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Feminist Theology

Empowering Women to Claim the Fullness of Their Humanity as Created by God

Elizabeth Hinson-Hasty

The year 2010 marks the 50th anniversary of the publication of Valerie Saiving’s article on “The Human Situation: A Feminine View.” Mark Douglas, Associate Professor of Christian Ethics at Columbia Theological Seminary, reminded me of this fact at a recent meeting of theological educators. For Reformed theologians, ethicists and activists, Saiving’s article should be of particular importance because Saiving added a timely perspective to the centuries-long Christian debate about one of our favorite subjects – sin! As you may recall, Saiving argued that theologians too often assumed that a male perspective and experience was normative for all human beings.

Reinhold Niebuhr’s arguments regarding sin served as an example. Sin, Niebuhr held, was the product of human anxieties created by living in the tension between freedom and finitude. “Men” were prone to claim and use power for their own self-promotion, failed to recognize their dependence upon God, and were tempted to believe that they could usurp the place of God. The theological prescription for this ailment was a dose of humility and sacrifice for the sake of others.

Saiving asserted that this was a truth about “men’s” experiences, not a universal truth relevant to women. Women’s identities had been forged and shaped within a culture that assumed their inferiority and emphasized self-sacrifice as a virtue. Women’s freedom had been limited and determined by male norms. Anxiety was created for women by their inability to determine for themselves their own identities. I am not going to rehearse the theological responses to Saiving or to Niebuhr since then, although I think there is tremendous value in those discussions. Honoring the anniversary of Saiving’s article is significant to me for another reason.


I have been contemplating Saiving’s work while reading Half the Sky: Turning Women’s Oppression into Opportunity for Women Worldwide by Nicholas Kristof and Sheryl WuDunn (Knopf-Random House, 2009). The experiences of women around the globe described in Half the Sky underscore the significance of Saiving’s arguments. Let me offer a quote to pique your interest, “… far more women and girls are shipped into brothels each year in the early 21st century than African slaves were shipped into slave plantations each year in the 18th or 19th centuries – although the overall population was of course smaller then” (Half the Sky, 11). Sex slavery, AIDS, illiteracy, poverty, and lack of access to prenatal care name just a few of the overwhelming problems that need to be addressed to save the lives of many women around the globe.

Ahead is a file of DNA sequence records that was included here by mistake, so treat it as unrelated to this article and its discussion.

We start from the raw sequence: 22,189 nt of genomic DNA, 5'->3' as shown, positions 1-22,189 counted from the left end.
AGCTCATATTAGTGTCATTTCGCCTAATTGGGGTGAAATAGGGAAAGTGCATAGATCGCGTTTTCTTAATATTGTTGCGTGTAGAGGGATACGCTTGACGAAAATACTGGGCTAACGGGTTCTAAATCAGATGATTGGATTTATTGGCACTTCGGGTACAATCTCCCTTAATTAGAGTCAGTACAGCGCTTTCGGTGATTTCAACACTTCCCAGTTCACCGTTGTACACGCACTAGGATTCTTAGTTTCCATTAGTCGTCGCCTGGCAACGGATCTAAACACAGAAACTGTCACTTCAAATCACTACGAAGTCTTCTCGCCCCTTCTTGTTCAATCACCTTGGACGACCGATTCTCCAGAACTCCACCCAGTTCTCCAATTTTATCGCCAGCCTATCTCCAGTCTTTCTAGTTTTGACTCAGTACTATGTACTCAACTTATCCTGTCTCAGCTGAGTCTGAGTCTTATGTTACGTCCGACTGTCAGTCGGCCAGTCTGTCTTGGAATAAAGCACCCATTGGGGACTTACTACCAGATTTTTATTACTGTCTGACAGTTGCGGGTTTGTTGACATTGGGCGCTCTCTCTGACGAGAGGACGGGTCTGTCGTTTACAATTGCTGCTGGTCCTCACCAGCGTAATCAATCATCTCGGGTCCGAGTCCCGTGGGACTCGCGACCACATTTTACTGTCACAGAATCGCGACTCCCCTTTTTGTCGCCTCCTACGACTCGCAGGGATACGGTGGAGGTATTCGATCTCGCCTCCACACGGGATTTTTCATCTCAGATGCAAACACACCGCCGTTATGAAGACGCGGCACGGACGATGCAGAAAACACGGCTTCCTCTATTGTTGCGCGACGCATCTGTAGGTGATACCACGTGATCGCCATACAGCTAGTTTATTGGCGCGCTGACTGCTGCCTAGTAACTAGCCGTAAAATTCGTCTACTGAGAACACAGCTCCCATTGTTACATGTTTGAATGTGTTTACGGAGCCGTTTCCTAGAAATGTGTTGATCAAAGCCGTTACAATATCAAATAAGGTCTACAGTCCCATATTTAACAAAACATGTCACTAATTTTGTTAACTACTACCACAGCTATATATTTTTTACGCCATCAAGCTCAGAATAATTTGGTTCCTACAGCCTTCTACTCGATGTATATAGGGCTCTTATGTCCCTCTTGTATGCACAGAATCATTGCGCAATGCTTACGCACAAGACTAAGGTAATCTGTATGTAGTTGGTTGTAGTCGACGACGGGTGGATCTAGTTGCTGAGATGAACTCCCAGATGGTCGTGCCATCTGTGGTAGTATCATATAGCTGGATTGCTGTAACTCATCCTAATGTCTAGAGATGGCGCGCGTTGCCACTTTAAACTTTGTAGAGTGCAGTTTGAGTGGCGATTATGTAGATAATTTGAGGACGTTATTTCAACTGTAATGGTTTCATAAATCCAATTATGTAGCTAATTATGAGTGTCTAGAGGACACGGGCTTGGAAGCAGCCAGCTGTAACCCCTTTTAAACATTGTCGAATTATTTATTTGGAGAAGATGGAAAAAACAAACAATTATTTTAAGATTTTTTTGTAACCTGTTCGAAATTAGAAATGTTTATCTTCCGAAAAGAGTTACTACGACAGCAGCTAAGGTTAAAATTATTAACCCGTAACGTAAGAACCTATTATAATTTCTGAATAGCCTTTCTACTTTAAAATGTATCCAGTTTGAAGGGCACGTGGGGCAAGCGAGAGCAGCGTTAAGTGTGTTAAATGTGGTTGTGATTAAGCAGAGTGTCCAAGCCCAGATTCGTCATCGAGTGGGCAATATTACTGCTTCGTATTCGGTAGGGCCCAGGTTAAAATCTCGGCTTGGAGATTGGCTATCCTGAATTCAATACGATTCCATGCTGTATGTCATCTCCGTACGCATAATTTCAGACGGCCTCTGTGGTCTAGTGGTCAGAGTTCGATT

Kristof and WuDunn also point toward the means to solving these problems: “Empowerment is a cliché in the aid community but it is truly what is needed. The first step toward greater justice is to transform that culture of female docility and subservience, so that women themselves become more assertive and demanding” (Half the Sky, 53).

Like many theologians and religious activists I am growing impatient with the sluggish pace at which the churches often respond to urgent social issues. I am even more impatient with the outright refusal of some Christian communities to deal with the realities women face, particularly those that are victims of human trafficking, abuse, rape, incest, and other forms of violence.

Kristof and WuDunn invite us to join a movement empowering women worldwide to see themselves as fully human. Empowering women will not be a quick fix to the gargantuan problems that we are facing as a global community, but it sets us on the course toward social transformation. We have seen the power of the churches to heal and bring about reconciliation particularly in response to recent natural disasters. We have even done a great deal in the PC(USA) through our mission and advocacy work. But how often are the experiences of women that I have mentioned characterized as true emergencies in need of the immediate attention of our communities of faith?